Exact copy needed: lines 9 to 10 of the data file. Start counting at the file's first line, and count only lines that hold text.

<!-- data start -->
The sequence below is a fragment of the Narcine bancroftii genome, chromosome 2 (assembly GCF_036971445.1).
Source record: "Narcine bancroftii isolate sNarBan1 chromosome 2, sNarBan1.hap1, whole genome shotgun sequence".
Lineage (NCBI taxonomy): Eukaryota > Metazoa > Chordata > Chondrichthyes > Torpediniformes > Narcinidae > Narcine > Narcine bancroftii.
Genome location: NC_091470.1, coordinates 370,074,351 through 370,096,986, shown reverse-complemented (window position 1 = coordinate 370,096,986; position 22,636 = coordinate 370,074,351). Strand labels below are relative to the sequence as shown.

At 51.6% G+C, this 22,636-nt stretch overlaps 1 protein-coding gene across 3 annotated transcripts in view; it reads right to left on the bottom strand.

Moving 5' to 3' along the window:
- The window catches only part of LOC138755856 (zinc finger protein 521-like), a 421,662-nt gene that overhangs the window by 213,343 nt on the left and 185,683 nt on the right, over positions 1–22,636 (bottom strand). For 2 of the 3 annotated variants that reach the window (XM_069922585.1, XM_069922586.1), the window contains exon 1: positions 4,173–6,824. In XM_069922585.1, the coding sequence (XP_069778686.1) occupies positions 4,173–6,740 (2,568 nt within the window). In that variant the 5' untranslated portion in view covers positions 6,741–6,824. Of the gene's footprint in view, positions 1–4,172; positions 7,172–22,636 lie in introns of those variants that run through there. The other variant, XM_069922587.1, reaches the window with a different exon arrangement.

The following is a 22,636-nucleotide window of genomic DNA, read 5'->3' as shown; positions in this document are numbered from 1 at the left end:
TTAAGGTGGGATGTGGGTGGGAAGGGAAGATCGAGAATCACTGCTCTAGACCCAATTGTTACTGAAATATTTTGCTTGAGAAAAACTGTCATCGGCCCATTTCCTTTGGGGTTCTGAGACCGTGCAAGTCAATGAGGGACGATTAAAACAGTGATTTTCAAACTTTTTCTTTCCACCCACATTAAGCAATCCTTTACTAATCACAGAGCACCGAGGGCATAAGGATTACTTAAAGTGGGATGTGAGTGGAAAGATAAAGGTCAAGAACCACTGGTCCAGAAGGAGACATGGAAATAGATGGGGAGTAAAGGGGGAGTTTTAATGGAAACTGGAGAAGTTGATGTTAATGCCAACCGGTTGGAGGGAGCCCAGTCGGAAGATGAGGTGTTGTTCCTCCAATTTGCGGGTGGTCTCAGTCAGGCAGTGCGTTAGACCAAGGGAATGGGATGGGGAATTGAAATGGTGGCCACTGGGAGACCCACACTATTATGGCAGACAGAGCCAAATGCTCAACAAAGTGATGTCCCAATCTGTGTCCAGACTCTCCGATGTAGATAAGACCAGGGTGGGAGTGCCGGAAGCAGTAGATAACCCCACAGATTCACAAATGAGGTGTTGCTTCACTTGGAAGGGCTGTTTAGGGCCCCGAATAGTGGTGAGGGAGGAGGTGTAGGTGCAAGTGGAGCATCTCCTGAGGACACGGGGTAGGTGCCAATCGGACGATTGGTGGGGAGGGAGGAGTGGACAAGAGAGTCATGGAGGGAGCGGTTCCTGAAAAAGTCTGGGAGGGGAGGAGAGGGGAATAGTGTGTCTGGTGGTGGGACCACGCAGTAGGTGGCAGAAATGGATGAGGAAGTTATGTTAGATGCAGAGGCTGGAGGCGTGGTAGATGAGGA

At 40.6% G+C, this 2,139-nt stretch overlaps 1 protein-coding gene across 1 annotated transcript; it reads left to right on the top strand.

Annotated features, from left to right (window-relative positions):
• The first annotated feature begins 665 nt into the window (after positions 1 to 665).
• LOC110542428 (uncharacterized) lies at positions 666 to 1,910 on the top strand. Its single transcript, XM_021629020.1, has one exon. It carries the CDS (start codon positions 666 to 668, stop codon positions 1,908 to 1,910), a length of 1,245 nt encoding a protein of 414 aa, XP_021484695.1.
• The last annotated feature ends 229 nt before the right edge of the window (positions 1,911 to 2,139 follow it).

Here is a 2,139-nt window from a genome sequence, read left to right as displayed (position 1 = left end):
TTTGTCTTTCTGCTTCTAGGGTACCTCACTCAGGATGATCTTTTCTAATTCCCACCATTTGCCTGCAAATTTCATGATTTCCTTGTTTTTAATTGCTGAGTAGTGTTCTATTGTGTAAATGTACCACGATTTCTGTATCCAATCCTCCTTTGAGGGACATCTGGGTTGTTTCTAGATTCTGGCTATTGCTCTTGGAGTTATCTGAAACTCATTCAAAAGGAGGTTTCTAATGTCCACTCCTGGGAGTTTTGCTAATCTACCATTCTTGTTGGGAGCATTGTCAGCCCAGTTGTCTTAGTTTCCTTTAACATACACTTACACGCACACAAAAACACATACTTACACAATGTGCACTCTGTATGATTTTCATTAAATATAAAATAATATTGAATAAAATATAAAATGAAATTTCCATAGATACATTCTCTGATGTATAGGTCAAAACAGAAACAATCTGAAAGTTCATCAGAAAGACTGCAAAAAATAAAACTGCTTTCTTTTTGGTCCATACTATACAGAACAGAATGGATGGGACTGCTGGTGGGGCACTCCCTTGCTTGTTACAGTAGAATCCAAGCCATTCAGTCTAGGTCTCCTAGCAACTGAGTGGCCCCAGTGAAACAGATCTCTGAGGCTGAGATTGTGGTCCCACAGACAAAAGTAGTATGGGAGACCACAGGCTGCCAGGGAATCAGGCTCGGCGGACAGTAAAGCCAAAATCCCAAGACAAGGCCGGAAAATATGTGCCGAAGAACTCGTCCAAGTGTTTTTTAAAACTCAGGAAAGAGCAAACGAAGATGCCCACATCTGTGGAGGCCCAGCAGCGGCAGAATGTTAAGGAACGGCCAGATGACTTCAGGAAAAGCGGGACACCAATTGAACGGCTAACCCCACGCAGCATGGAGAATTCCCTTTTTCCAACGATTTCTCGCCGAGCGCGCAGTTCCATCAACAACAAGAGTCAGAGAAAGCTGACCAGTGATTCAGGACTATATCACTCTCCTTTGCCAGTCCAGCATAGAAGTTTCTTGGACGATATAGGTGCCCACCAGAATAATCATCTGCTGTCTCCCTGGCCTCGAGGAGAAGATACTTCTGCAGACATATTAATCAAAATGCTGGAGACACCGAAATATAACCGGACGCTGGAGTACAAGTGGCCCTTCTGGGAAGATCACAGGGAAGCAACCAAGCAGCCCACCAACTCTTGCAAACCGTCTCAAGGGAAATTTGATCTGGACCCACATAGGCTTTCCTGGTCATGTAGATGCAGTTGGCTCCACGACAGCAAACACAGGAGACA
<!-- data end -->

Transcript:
TTAAGGTGGGATGTGGGTGGGAAGGGAAGATCGAGAATCACTGCTCTAGACCCAATTGTTACTGAAATATTTTGCTTGAGAAAAACTGTCATCGGCCCATTTCCTTTGGGGTTCTGAGACCGTGCAAGTCAATGAGGGACGATTAAAACAGTGATTTTCAAACTTTTTCTTTCCACCCACATTAAGCAATCCTTTACTAATCACAGAGCACCGAGGGCATAAGGATTACTTAAAGTGGGATGTGAGTGGAAAGATAAAGGTCAAGAACCACTGGTCCAGAAGGAGACATGGAAATAGATGGGGAGTAAAGGGGGAGTTTTAATGGAAACTGGAGAAGTTGATGTTAATGCCAACCGGTTGGAGGGAGCCCAGTCGGAAGATGAGGTGTTGTTCCTCCAATTTGCGGGTGGTCTCAGTCAGGCAGTGCGTTAGACCAAGGGAATGGGATGGGGAATTGAAATGGTGGCCACTGGGAGACCCACACTATTATGGCAGACAGAGCCAAATGCTCAACAAAGTGATGTCCCAATCTGTGTCCAGACTCTCCGATGTAGATAAGACCAGGGTGGGAGTGCCGGAAGCAGTAGATAACCCCACAGATTCACAAATGAGGTGTTGCTTCACTTGGAAGGGCTGTTTAGGGCCCCGAATAGTGGTGAGGGAGGAGGTGTAGGTGCAAGTGGAGCATCTCCTGAGGACACGGGGTAGGTGCCAATCGGACGATTGGTGGGGAGGGAGGAGTGGACAAGAGAGTCATGGAGGGAGCGGTTCCTGAAAAAGTCTGGGAGGGGAGGAGAGGGGAATAGTGTGTCTGGTGGTGGGACCACGCAGTAGGTGGCAGAAATGGATGAGGAAGTTATGTTAGATGCAGAGGCTGGAGGCGTGGTAGATGAGGA

At 40.6% G+C, this 2,139-nt stretch overlaps 1 protein-coding gene across 1 annotated transcript; it reads left to right on the top strand.